And then there’s something deeper about ourselves that I think Trump is showing us. We free speech proponents always believe that it’s better to let the racists speak rather than to censor them. That way you can refute their arguments. Plus you know who the racists are in the room.
In 2017, we learned who the racists are.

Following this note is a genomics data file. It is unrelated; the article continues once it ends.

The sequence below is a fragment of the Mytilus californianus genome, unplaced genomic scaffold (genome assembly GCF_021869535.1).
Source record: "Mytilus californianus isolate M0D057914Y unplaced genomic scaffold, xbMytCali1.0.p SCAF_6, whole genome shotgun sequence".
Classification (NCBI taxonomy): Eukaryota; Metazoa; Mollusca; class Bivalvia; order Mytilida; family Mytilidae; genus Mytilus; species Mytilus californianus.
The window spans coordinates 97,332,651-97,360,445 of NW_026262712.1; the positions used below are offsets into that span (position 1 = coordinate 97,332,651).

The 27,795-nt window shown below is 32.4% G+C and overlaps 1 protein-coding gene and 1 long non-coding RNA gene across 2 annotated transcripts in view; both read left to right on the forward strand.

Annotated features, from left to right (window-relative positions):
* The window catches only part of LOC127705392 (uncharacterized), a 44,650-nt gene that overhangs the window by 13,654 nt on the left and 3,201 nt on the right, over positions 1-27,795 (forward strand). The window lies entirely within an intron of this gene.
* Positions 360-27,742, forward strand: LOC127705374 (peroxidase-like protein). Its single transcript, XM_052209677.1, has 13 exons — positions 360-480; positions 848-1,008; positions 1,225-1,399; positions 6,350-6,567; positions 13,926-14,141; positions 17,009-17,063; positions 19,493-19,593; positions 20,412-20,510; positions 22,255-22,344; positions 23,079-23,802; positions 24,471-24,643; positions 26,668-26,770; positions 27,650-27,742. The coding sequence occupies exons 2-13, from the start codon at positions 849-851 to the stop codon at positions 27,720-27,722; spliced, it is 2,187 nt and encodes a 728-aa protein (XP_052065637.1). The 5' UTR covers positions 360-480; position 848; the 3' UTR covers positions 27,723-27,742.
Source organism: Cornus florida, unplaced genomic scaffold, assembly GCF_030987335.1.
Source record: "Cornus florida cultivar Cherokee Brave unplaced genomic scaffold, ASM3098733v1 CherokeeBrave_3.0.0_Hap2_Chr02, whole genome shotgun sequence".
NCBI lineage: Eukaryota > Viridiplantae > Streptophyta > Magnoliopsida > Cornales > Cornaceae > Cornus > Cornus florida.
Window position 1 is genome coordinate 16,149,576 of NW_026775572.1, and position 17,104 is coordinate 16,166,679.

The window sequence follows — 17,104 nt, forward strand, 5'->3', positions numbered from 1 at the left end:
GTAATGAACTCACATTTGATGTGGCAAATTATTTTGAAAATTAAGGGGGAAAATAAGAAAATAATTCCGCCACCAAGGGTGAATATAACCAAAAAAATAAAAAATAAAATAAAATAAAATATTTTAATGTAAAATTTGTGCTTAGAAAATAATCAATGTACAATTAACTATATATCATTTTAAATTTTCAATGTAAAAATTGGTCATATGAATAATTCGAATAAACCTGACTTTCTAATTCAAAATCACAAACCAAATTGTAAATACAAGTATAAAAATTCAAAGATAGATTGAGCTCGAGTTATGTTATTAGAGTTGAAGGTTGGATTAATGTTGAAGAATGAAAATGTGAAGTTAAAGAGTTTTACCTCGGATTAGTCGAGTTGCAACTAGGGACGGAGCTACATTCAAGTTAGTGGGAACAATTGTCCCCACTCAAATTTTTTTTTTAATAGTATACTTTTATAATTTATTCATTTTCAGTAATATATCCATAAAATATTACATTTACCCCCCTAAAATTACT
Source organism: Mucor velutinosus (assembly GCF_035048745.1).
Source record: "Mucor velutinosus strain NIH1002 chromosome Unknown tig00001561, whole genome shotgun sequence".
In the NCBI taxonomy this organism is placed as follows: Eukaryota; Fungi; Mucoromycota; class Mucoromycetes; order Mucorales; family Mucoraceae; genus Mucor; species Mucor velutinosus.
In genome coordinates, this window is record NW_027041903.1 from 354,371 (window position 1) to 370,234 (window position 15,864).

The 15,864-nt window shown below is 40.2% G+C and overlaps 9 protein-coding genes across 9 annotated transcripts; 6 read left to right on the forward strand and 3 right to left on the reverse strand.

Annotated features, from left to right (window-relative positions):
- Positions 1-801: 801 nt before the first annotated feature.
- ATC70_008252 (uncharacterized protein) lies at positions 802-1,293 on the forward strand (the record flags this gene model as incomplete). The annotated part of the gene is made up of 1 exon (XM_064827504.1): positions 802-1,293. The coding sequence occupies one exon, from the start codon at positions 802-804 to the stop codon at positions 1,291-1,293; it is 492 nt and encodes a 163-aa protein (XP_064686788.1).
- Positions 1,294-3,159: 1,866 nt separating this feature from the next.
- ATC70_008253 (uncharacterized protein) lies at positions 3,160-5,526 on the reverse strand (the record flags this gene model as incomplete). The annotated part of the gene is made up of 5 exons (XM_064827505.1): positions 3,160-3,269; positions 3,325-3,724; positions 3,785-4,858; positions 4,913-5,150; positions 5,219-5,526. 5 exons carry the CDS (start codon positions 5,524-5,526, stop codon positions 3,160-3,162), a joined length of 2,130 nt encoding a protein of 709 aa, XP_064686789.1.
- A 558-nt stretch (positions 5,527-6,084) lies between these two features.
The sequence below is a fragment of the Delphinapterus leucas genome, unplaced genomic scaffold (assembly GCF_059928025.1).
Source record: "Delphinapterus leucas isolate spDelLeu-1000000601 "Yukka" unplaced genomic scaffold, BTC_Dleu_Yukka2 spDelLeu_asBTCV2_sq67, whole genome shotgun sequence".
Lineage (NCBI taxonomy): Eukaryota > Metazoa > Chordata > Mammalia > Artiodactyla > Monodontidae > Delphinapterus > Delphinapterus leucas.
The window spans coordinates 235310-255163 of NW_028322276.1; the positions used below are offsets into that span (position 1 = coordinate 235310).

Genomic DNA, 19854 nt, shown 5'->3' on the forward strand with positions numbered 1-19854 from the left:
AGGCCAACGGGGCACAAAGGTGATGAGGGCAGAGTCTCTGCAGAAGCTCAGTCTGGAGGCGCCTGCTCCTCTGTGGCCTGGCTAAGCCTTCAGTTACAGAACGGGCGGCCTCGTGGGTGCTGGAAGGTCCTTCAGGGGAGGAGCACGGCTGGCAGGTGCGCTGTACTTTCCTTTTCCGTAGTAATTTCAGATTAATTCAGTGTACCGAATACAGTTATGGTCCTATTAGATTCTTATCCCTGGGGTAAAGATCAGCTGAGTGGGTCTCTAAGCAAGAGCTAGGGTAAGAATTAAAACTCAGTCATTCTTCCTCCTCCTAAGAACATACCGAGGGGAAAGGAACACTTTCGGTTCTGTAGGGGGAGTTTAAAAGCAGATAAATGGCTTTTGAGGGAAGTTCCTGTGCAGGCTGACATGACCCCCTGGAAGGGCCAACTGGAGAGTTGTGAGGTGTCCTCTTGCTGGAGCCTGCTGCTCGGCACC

I was never one of those Obama supporters who believed we lived in a “post-racial” society. The racism in our country wasn’t gone. In fact, it was probably as strong as ever, but it was less and less socially acceptable to express it — until Donald Trump came along and made it okay. Suddenly all the hatred that so much of the country felt at having an African American president, all the things they’d said in living rooms and bars and barbershops — it all flooded out. I know because I’d heard it. I’d heard it in a barbershop in western Maryland. I’d heard it in a bar in central Idaho. But it was never okay to say it in public during the Obama era. Yet you always knew it was boiling below the surface, just waiting to come out. Then along came Donald Trump and suddenly the crudest bigotry was out in the open: not just racism, but sexism, nativism, xenophobia, all the ugliness and intolerance of every kind that anyone who has ever been a teacher during a difficult conversation and heard tell of racist “uncles” and “aunts” knows lurks just beneath the surface even in the blue states. Suddenly it was pretty clear who the racists were in the room.